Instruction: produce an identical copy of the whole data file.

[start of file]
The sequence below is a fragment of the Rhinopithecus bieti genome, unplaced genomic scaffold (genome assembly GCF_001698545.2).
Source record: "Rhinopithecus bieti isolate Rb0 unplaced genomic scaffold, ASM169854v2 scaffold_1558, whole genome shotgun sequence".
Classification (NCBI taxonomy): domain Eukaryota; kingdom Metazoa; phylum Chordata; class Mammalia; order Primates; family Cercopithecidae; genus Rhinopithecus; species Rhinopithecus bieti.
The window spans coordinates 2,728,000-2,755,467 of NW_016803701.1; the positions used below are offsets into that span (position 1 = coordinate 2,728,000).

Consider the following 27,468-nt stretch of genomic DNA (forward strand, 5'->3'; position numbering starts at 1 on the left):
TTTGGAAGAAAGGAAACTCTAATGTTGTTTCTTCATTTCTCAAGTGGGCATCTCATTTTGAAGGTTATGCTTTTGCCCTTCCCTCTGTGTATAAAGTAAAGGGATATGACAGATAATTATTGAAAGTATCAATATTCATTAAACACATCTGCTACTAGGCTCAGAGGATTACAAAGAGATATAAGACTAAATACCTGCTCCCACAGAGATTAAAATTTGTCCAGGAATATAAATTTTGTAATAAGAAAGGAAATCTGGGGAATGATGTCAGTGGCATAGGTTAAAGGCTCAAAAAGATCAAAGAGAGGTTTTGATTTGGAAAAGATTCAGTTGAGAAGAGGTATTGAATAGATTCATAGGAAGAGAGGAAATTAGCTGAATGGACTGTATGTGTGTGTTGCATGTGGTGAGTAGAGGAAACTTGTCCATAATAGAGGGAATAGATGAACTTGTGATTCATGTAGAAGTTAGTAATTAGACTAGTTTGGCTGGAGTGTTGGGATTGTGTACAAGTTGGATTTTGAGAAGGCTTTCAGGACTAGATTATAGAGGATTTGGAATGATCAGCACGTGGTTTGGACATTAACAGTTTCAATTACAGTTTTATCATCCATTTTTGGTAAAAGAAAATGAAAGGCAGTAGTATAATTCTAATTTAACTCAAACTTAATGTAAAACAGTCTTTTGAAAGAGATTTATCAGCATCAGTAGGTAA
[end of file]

The sequence below is a fragment of the Rhinopithecus bieti genome, unplaced genomic scaffold (genome assembly GCF_001698545.2).
Source record: "Rhinopithecus bieti isolate Rb0 unplaced genomic scaffold, ASM169854v2 scaffold_1558, whole genome shotgun sequence".
Classification (NCBI taxonomy): domain Eukaryota; kingdom Metazoa; phylum Chordata; class Mammalia; order Primates; family Cercopithecidae; genus Rhinopithecus; species Rhinopithecus bieti.
The window spans coordinates 2,728,000-2,755,467 of NW_016803701.1; the positions used below are offsets into that span (position 1 = coordinate 2,728,000).

Consider the following 27,468-nt stretch of genomic DNA (forward strand, 5'->3'; position numbering starts at 1 on the left):
TTTGGAAGAAAGGAAACTCTAATGTTGTTTCTTCATTTCTCAAGTGGGCATCTCATTTTGAAGGTTATGCTTTTGCCCTTCCCTCTGTGTATAAAGTAAAGGGATATGACAGATAATTATTGAAAGTATCAATATTCATTAAACACATCTGCTACTAGGCTCAGAGGATTACAAAGAGATATAAGACTAAATACCTGCTCCCACAGAGATTAAAATTTGTCCAGGAATATAAATTTTGTAATAAGAAAGGAAATCTGGGGAATGATGTCAGTGGCATAGGTTAAAGGCTCAAAAAGATCAAAGAGAGGTTTTGATTTGGAAAAGATTCAGTTGAGAAGAGGTATTGAATAGATTCATAGGAAGAGAGGAAATTAGCTGAATGGACTGTATGTGTGTGTTGCATGTGGTGAGTAGAGGAAACTTGTCCATAATAGAGGGAATAGATGAACTTGTGATTCATGTAGAAGTTAGTAATTAGACTAGTTTGGCTGGAGTGTTGGGATTGTGTACAAGTTGGATTTTGAGAAGGCTTTCAGGACTAGATTATAGAGGATTTGGAATGATCAGCACGTGGTTTGGACATTAACAGTTTCAATTACAGTTTTATCATCCATTTTTGGTAAAAGAAAATGAAAGGCAGTAGTATAATTCTAATTTAACTCAAACTTAATGTAAAACAGTCTTTTGAAAGAGATTTATCAGCATCAGTAGGTAA